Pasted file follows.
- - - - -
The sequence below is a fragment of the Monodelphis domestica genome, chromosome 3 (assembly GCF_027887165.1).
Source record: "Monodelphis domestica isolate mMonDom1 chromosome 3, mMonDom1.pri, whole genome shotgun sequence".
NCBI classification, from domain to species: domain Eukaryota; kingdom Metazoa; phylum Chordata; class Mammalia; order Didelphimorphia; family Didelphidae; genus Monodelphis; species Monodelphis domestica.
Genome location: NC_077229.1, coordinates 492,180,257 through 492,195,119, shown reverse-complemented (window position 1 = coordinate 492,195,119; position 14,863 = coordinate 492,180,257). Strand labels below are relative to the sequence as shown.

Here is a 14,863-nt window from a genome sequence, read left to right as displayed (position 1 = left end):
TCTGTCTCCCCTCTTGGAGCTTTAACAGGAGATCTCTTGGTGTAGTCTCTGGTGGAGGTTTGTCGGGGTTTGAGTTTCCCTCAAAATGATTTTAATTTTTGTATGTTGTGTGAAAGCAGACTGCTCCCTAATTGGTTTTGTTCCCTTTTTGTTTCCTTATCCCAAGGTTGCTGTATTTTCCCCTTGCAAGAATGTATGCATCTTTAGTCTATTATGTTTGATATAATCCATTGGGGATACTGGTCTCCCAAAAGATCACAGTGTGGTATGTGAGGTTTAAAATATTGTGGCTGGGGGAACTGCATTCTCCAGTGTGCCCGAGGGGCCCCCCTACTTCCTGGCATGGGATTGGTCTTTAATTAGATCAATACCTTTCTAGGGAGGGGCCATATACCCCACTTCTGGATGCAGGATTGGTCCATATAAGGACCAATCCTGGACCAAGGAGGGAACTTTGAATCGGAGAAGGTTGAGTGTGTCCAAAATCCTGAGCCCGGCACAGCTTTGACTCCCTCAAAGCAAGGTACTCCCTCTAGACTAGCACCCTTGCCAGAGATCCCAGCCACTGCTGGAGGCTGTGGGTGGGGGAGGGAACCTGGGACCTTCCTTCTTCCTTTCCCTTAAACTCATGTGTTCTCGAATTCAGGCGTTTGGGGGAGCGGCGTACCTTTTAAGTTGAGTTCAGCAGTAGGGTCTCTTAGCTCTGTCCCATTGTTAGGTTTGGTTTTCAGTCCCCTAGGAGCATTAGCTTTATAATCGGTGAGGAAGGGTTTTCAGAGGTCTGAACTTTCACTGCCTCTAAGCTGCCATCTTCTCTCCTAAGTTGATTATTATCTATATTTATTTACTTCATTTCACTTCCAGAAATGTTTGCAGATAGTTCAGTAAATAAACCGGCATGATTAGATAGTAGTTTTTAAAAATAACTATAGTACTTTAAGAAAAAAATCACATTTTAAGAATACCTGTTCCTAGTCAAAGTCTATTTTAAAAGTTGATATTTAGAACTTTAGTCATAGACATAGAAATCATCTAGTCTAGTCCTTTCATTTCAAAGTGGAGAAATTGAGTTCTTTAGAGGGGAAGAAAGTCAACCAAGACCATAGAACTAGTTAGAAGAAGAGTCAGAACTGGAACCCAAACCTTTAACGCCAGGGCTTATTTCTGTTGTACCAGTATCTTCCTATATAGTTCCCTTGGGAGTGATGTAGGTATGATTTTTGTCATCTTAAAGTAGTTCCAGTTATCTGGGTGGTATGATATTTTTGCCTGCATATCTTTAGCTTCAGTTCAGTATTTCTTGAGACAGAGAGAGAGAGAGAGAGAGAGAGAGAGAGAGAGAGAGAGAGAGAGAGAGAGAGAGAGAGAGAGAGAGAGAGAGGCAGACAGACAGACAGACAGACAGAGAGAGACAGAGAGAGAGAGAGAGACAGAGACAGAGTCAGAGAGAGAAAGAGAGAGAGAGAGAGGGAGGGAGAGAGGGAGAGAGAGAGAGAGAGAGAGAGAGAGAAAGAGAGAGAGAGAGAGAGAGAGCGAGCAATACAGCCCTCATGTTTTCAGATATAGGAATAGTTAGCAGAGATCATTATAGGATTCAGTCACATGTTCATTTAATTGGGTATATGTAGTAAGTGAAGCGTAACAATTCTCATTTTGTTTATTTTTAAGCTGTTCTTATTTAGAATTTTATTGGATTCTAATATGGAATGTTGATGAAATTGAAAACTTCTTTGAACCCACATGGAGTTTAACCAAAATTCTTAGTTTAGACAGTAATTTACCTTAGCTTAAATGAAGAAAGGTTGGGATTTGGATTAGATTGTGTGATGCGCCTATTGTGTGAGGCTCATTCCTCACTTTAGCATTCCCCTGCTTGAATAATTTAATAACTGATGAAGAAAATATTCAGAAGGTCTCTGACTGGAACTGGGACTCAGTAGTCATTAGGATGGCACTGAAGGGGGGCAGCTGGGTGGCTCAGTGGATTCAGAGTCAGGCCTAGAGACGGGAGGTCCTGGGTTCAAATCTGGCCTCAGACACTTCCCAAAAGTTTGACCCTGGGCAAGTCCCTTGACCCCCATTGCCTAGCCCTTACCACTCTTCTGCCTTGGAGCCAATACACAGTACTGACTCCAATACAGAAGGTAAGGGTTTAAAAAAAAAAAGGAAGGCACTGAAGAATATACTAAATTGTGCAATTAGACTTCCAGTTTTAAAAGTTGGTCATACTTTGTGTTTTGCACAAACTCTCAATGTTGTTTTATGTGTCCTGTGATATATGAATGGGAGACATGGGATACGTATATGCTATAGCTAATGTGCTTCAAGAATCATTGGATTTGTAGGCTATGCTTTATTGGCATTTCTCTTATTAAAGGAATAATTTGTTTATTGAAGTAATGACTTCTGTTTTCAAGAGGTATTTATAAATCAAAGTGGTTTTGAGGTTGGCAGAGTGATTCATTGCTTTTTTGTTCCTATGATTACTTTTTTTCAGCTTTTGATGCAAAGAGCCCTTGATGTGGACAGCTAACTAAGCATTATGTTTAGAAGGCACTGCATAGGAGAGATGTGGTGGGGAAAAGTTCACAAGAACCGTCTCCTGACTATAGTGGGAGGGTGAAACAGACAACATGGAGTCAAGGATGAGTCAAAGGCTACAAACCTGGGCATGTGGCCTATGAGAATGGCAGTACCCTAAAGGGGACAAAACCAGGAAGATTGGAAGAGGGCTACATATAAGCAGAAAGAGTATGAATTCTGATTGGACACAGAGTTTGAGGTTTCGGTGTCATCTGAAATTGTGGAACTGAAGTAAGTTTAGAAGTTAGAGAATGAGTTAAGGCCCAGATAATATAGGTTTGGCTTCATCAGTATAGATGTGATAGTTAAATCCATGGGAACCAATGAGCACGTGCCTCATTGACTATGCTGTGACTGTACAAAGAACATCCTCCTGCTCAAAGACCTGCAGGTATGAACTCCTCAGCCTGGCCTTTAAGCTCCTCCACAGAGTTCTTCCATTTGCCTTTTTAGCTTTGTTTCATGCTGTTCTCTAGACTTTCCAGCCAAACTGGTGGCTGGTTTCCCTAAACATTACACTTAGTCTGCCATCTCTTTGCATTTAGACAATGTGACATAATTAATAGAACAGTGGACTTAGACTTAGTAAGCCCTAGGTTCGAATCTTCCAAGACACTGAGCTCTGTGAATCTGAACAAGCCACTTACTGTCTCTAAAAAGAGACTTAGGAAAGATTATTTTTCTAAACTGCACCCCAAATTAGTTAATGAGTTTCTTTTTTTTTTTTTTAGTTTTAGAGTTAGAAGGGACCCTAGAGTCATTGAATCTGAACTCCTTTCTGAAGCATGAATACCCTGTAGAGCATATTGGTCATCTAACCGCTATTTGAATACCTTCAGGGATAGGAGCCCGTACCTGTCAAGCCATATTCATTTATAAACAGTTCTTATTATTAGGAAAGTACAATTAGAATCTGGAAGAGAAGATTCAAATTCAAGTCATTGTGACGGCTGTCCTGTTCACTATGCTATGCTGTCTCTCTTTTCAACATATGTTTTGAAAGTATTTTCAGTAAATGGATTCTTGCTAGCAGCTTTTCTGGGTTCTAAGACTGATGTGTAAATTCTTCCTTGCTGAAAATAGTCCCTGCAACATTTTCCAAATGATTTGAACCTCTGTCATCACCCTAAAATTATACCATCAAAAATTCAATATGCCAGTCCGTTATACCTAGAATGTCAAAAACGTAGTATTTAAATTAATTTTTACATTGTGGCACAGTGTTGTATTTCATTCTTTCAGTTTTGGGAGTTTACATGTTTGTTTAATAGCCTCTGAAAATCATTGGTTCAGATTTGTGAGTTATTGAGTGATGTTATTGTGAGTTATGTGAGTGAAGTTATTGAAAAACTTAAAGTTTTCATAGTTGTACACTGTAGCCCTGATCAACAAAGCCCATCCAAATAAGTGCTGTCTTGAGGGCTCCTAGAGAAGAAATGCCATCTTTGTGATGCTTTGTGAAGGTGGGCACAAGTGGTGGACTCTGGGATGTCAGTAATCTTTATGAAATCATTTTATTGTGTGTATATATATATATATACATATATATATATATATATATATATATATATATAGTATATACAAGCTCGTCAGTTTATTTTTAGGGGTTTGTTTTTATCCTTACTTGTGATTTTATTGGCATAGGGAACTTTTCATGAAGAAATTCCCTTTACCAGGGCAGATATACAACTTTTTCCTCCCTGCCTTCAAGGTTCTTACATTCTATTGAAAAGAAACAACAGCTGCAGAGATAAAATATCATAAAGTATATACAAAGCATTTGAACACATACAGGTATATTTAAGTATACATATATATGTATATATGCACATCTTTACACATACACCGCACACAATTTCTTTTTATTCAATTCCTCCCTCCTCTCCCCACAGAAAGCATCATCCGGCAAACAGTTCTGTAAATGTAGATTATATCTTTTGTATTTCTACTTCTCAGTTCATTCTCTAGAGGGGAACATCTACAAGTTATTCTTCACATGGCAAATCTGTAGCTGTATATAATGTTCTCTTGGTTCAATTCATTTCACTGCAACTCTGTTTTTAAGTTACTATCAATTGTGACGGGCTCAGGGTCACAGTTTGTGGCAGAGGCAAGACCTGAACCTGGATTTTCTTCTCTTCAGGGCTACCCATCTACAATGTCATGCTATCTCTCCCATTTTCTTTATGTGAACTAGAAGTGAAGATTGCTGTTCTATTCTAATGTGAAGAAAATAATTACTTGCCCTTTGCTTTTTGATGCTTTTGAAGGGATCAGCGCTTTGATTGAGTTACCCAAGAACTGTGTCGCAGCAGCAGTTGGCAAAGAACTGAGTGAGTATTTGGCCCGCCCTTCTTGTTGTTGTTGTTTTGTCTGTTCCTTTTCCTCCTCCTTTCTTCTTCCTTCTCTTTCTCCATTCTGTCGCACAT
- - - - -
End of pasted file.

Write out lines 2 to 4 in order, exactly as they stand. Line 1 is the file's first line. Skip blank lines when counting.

Source record: "Monodelphis domestica isolate mMonDom1 chromosome 3, mMonDom1.pri, whole genome shotgun sequence".
NCBI classification, from domain to species: domain Eukaryota; kingdom Metazoa; phylum Chordata; class Mammalia; order Didelphimorphia; family Didelphidae; genus Monodelphis; species Monodelphis domestica.
Genome location: NC_077229.1, coordinates 492,180,257 through 492,195,119, shown reverse-complemented (window position 1 = coordinate 492,195,119; position 14,863 = coordinate 492,180,257). Strand labels below are relative to the sequence as shown.